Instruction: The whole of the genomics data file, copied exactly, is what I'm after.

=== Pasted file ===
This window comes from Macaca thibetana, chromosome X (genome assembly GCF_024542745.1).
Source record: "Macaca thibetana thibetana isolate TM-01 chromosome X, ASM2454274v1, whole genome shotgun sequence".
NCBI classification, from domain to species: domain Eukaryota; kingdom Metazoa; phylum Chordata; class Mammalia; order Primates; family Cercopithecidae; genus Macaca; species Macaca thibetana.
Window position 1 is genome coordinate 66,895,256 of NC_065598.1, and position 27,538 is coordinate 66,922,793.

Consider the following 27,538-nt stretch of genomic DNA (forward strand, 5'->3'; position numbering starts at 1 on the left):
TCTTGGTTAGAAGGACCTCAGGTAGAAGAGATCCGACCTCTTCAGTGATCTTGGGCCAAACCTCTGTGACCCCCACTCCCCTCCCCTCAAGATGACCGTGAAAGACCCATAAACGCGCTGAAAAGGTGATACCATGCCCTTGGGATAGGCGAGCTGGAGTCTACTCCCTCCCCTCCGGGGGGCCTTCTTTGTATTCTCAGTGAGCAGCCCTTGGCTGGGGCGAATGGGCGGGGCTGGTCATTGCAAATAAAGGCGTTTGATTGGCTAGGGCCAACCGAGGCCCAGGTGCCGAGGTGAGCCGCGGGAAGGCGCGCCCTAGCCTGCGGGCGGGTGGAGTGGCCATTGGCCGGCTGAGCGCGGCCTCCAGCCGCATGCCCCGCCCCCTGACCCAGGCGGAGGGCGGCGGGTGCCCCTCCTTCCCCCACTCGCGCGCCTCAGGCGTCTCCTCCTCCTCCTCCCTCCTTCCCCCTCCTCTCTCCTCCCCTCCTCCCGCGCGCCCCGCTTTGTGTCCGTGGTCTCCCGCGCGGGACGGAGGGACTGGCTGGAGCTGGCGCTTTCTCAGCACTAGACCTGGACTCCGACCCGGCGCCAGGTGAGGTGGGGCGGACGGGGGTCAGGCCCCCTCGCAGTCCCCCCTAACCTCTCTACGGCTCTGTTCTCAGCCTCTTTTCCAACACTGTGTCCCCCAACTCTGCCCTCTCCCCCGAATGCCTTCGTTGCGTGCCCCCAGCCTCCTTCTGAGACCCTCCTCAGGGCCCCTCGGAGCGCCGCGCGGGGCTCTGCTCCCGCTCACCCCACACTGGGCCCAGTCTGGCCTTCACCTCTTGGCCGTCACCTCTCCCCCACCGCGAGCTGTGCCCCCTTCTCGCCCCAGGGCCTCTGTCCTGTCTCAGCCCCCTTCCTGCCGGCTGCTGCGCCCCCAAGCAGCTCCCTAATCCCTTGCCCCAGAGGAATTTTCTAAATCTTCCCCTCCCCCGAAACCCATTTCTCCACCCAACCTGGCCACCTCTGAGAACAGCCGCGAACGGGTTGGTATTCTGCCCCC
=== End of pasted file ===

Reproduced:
This window comes from Macaca thibetana, chromosome X (genome assembly GCF_024542745.1).
Source record: "Macaca thibetana thibetana isolate TM-01 chromosome X, ASM2454274v1, whole genome shotgun sequence".
NCBI classification, from domain to species: domain Eukaryota; kingdom Metazoa; phylum Chordata; class Mammalia; order Primates; family Cercopithecidae; genus Macaca; species Macaca thibetana.
Window position 1 is genome coordinate 66,895,256 of NC_065598.1, and position 27,538 is coordinate 66,922,793.

Consider the following 27,538-nt stretch of genomic DNA (forward strand, 5'->3'; position numbering starts at 1 on the left):
TCTTGGTTAGAAGGACCTCAGGTAGAAGAGATCCGACCTCTTCAGTGATCTTGGGCCAAACCTCTGTGACCCCCACTCCCCTCCCCTCAAGATGACCGTGAAAGACCCATAAACGCGCTGAAAAGGTGATACCATGCCCTTGGGATAGGCGAGCTGGAGTCTACTCCCTCCCCTCCGGGGGGCCTTCTTTGTATTCTCAGTGAGCAGCCCTTGGCTGGGGCGAATGGGCGGGGCTGGTCATTGCAAATAAAGGCGTTTGATTGGCTAGGGCCAACCGAGGCCCAGGTGCCGAGGTGAGCCGCGGGAAGGCGCGCCCTAGCCTGCGGGCGGGTGGAGTGGCCATTGGCCGGCTGAGCGCGGCCTCCAGCCGCATGCCCCGCCCCCTGACCCAGGCGGAGGGCGGCGGGTGCCCCTCCTTCCCCCACTCGCGCGCCTCAGGCGTCTCCTCCTCCTCCTCCCTCCTTCCCCCTCCTCTCTCCTCCCCTCCTCCCGCGCGCCCCGCTTTGTGTCCGTGGTCTCCCGCGCGGGACGGAGGGACTGGCTGGAGCTGGCGCTTTCTCAGCACTAGACCTGGACTCCGACCCGGCGCCAGGTGAGGTGGGGCGGACGGGGGTCAGGCCCCCTCGCAGTCCCCCCTAACCTCTCTACGGCTCTGTTCTCAGCCTCTTTTCCAACACTGTGTCCCCCAACTCTGCCCTCTCCCCCGAATGCCTTCGTTGCGTGCCCCCAGCCTCCTTCTGAGACCCTCCTCAGGGCCCCTCGGAGCGCCGCGCGGGGCTCTGCTCCCGCTCACCCCACACTGGGCCCAGTCTGGCCTTCACCTCTTGGCCGTCACCTCTCCCCCACCGCGAGCTGTGCCCCCTTCTCGCCCCAGGGCCTCTGTCCTGTCTCAGCCCCCTTCCTGCCGGCTGCTGCGCCCCCAAGCAGCTCCCTAATCCCTTGCCCCAGAGGAATTTTCTAAATCTTCCCCTCCCCCGAAACCCATTTCTCCACCCAACCTGGCCACCTCTGAGAACAGCCGCGAACGGGTTGGTATTCTGCCCCC